"I think two after-shows are more than anyone should do. At a certain point people are like, 'How many fucking jobs do you need?' [laughs]. And the answer is 'A lot,' because I didn’t work for a long time. So, not only do I appreciate the work, but it’s also why I do so many panels at Comic-Con: I’m sort of living my dream scenario where I only work on things that I absolutely love, so if I don’t like something I don’t have to do it. If anyone asks what success is, I think it’s getting to do things you love and not having to do things that you’re not passionate about."
And that passion has paid off. Hardwick's "@Midnight" was renewed for a second season, meaning he has 40 weeks of shows to fill in 2015. He plans to do that by "Growing with the Internet," expanding his source material to even more niche online communities, possibly tapping his top Twitter engagers to appear on the show, and generally increasing the two-way conversation.
"I think old media screws the pooch by seeing it as this one-way, monologue, talking down at people from an ivory tower. The way things work now is that we're all in the same ecosystem. We're all talking as a community as opposed to us trying to sell you something. It should feel like a hangout."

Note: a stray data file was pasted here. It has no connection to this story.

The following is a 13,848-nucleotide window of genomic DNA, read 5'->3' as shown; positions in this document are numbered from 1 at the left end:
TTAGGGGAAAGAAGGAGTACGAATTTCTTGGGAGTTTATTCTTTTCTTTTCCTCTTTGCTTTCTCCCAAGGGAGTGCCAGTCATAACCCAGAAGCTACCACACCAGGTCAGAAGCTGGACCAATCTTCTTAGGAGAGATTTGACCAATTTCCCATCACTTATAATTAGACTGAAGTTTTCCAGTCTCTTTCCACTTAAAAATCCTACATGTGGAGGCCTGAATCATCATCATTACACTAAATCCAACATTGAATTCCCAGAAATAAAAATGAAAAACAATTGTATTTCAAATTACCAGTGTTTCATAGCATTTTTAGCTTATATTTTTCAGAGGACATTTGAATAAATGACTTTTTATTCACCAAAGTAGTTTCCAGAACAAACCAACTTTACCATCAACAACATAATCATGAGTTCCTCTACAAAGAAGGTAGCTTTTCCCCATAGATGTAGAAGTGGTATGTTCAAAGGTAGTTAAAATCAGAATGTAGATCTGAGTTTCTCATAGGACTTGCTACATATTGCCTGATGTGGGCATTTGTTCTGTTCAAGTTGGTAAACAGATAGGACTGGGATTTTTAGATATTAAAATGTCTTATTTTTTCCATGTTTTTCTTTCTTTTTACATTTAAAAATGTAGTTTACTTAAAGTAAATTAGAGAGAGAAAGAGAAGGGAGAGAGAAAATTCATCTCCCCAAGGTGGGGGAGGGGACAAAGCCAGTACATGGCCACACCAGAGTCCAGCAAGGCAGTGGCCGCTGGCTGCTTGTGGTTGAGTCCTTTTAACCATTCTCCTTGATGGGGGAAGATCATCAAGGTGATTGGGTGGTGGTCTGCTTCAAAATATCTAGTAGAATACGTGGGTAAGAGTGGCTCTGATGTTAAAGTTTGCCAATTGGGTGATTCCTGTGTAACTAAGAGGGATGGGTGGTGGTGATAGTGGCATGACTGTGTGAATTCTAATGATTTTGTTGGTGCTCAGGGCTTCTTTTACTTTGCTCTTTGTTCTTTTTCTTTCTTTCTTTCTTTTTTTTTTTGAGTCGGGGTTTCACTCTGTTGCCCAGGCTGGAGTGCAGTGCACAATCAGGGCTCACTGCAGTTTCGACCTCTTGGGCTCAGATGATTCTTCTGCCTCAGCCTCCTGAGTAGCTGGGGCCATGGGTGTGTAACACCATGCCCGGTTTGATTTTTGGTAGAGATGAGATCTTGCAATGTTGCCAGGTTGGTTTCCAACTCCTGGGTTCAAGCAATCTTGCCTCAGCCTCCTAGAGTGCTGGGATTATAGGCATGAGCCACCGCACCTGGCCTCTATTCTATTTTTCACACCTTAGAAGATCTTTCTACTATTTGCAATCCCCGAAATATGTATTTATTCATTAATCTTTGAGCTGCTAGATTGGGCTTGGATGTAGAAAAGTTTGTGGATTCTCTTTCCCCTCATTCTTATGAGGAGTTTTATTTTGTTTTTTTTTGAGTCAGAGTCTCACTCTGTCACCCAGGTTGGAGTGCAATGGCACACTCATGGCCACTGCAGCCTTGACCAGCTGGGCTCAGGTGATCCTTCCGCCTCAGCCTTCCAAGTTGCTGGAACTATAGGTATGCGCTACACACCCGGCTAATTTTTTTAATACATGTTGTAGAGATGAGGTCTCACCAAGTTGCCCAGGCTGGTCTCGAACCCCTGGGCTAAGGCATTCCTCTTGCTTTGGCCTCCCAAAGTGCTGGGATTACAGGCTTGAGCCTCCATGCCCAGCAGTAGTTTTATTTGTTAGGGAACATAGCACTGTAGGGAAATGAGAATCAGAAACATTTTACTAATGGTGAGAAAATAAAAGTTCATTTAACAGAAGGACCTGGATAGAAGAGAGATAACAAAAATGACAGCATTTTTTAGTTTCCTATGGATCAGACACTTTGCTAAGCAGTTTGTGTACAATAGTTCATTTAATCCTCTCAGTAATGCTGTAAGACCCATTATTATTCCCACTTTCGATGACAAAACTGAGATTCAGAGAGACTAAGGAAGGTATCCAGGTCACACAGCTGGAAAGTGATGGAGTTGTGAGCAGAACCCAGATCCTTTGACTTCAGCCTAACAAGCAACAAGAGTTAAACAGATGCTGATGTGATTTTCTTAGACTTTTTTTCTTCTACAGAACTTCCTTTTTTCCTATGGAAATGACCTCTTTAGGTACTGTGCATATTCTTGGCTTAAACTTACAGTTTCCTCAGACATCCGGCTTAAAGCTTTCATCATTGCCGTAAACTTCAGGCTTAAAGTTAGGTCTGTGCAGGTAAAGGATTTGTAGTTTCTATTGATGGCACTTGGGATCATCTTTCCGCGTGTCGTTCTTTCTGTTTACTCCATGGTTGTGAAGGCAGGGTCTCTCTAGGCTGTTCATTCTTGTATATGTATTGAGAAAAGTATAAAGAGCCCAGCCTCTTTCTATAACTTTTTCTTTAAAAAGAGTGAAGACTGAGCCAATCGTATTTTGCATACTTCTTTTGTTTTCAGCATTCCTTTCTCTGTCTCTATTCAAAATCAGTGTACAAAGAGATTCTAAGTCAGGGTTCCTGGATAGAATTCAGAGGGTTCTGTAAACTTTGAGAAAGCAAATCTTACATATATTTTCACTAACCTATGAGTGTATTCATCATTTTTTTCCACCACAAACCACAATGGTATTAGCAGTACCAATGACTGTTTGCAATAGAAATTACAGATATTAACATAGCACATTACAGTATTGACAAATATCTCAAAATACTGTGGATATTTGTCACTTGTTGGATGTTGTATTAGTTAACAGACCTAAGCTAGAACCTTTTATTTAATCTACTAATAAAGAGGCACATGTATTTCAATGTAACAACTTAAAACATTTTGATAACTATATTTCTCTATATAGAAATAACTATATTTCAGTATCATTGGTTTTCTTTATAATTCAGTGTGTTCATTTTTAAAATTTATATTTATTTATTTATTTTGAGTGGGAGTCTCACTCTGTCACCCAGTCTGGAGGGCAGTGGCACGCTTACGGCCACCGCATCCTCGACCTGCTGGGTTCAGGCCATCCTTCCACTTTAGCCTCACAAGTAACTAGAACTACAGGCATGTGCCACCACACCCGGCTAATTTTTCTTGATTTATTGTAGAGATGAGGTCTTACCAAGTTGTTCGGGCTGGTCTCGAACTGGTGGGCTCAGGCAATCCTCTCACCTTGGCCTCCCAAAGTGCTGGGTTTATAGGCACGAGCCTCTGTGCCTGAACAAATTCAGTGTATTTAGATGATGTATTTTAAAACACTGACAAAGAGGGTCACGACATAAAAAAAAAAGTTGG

Hardwick hopes to have the same success with the pilot of "Sleight Of Mouth," a magic/comedy/variety series starring Justin Willman that he will executive produce. The show stems from Willman's weekly comedy/magic show at Meltdown in Los Angeles, and although Hardwick believes in it, he can already hear the groans.
"I think the word 'Magic' kind of scares people, much in the same way that 'Musical comedy' did before Tenacious D. People would say, 'Oh, come on.' But the reality is that there are people who can do it in an alternative way."
"I don't want people to think it's a magic show first," he continued. "It 's a comedy show that has an element of magic in it. Much like the game show is the vehicle for comedy on '@Midnght,' the magic is a vehicle for comedy on that show."
Once again, Hardwick found himself defending his excitement and, in the process, getting excited about the possibility that the Internet can change its crabby ways.
"It’s so easy to tear things down," he lamented. "Like, 'That's dumb! Next! Fuck you!' It’s easy to do that. If you want cynicism, there’s no shortage of it. You could trip over it online. The world will throw enough bullshit at you. You don't need to create your own road blocks -- reality will do that to you enough. You should really be trying to figure out how to have fun and live happily."